Microsoft came under fire from gamers after initially saying it would set restrictions on used games, and require an Internet connection to play. After a flurry of complaints, the company reversed its policies in June. In contrast, Sony has consistently touted support for used games and offline gameplay at industry events. And the PS4 comes $100 cheaper.
Sony said at video game industry trade show in Germany that it had received more than 1 million pre-orders for its upcoming console, while Microsoft has revealed only that preorders for the Xbox One exceeded those of its predecessor, the 360, eight years ago.
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Microsoft "couldn't make up their mind and Sony hadn't wavered from the beginning," said 26-year-old gamer Christopher Turner from Salem, Ala., who intends to spend his cash on the PS4. "The PlayStation 4 is for both hardcore and casual gamers."
But 56-year-old participant Jon Leigh, who plays six to 10 hours of video games a week and lives in Harlan, Ky., thinks the Microsoft controversy won't sway Xbox fans.
"People who use Microsoft products will continue to use them, he said. Leigh will go with the Xbox One because of its upgraded "Kinect" motion sensor, and because he's more familiar with the Xbox than the PlayStation.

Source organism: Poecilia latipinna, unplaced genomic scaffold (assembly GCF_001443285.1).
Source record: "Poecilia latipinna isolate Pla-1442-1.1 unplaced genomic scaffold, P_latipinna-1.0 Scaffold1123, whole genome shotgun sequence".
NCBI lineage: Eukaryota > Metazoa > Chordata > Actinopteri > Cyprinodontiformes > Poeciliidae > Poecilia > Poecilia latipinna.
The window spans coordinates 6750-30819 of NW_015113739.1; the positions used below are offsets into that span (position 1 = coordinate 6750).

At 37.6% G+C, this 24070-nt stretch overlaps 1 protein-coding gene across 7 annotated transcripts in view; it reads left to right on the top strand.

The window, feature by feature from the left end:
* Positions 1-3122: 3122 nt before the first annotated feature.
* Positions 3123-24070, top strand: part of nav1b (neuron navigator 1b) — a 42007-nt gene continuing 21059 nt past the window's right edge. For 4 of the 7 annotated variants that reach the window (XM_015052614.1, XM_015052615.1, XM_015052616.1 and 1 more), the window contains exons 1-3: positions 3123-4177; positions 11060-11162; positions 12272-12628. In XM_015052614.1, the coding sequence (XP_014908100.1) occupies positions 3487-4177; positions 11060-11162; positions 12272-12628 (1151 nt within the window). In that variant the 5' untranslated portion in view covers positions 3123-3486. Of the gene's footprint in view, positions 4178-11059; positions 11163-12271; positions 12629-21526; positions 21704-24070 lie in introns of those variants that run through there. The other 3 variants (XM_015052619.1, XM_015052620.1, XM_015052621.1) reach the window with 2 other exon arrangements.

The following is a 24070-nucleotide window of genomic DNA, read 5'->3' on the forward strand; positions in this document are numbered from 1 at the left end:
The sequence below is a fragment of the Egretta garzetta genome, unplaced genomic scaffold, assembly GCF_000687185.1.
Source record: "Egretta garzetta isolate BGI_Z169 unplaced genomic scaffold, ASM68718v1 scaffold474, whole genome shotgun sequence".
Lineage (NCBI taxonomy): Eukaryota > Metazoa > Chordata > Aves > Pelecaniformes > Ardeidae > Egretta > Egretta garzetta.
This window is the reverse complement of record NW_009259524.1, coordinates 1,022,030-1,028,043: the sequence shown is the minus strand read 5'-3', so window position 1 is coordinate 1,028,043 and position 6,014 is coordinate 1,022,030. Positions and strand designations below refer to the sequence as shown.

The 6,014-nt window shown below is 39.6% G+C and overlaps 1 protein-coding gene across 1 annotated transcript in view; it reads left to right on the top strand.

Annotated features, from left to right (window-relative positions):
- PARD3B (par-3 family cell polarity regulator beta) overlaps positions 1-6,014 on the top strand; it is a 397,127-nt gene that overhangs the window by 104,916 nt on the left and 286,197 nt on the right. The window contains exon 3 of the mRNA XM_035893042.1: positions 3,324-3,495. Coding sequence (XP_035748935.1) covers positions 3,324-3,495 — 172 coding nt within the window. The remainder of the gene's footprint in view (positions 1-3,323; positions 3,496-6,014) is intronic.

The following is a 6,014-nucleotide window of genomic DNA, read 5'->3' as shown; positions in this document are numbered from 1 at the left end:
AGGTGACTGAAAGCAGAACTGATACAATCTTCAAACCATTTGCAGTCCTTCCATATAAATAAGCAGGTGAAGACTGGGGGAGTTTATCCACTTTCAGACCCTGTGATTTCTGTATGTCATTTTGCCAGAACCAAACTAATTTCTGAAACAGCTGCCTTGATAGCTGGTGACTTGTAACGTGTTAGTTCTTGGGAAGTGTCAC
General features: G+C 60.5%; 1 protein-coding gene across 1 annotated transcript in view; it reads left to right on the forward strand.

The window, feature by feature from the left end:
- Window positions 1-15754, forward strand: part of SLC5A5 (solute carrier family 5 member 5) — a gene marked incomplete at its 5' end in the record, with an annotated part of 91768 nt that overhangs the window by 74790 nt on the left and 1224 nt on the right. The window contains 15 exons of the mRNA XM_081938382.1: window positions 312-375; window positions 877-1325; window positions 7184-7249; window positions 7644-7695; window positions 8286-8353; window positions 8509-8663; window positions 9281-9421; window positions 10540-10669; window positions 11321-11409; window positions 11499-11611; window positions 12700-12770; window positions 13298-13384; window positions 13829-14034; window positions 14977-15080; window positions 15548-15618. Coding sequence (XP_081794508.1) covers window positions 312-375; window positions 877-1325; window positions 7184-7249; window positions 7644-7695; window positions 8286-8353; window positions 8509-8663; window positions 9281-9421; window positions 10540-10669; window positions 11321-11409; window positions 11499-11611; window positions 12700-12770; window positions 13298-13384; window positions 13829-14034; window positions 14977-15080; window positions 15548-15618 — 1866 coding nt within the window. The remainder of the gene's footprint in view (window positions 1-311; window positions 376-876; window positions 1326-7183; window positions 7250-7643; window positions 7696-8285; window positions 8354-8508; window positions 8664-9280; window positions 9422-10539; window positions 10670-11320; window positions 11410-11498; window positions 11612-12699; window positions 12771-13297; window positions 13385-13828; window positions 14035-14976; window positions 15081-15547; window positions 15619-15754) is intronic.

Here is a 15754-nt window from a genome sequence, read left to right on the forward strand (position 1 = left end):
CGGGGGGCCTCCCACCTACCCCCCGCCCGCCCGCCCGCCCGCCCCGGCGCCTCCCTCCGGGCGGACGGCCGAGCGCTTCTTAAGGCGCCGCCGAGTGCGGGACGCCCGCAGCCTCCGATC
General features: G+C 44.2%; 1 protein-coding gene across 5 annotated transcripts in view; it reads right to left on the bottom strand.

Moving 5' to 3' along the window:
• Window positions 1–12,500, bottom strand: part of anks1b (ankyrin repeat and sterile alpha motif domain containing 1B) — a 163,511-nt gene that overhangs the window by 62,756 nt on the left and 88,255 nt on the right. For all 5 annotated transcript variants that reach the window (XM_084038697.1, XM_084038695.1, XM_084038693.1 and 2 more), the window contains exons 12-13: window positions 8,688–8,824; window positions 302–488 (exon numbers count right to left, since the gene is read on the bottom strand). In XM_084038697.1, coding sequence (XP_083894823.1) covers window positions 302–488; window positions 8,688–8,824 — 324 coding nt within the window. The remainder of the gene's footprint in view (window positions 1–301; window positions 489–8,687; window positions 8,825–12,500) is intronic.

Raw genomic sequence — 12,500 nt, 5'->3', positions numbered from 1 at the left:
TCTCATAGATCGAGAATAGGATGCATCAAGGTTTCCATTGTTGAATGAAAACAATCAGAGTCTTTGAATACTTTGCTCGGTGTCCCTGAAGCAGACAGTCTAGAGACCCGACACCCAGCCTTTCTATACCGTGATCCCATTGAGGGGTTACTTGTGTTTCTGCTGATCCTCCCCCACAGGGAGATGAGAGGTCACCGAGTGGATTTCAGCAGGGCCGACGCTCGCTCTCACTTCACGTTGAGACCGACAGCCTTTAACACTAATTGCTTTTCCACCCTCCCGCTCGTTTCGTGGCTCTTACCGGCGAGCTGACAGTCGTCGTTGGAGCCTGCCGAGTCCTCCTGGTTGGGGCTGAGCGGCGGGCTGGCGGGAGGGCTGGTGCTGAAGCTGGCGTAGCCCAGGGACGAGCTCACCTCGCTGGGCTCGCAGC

The $399 PS4 and $499 Xbox One represent the first major upgrades of mainstream gaming hardware in years, setting game developers scrambling to put out new releases that take advantage of better graphics and faster processors.
They are scheduled to hit store shelves from mid-November, about a year after Nintendo's slow-selling Wii U. Of the 1,297 respondents, only 3 percent said they now played games on the Wii U, versus 20 percent on the Xbox 360, 20 percent on computers, and 18 percent on Sony's PlayStation 3.
Reversing the tide
More broadly, the shrinking videogames industry hopes the advent of the two new game consoles can breathe fresh life into a sector battered by the proliferation of free games on mobile devices and PCs, as well as on social networks like Facebook.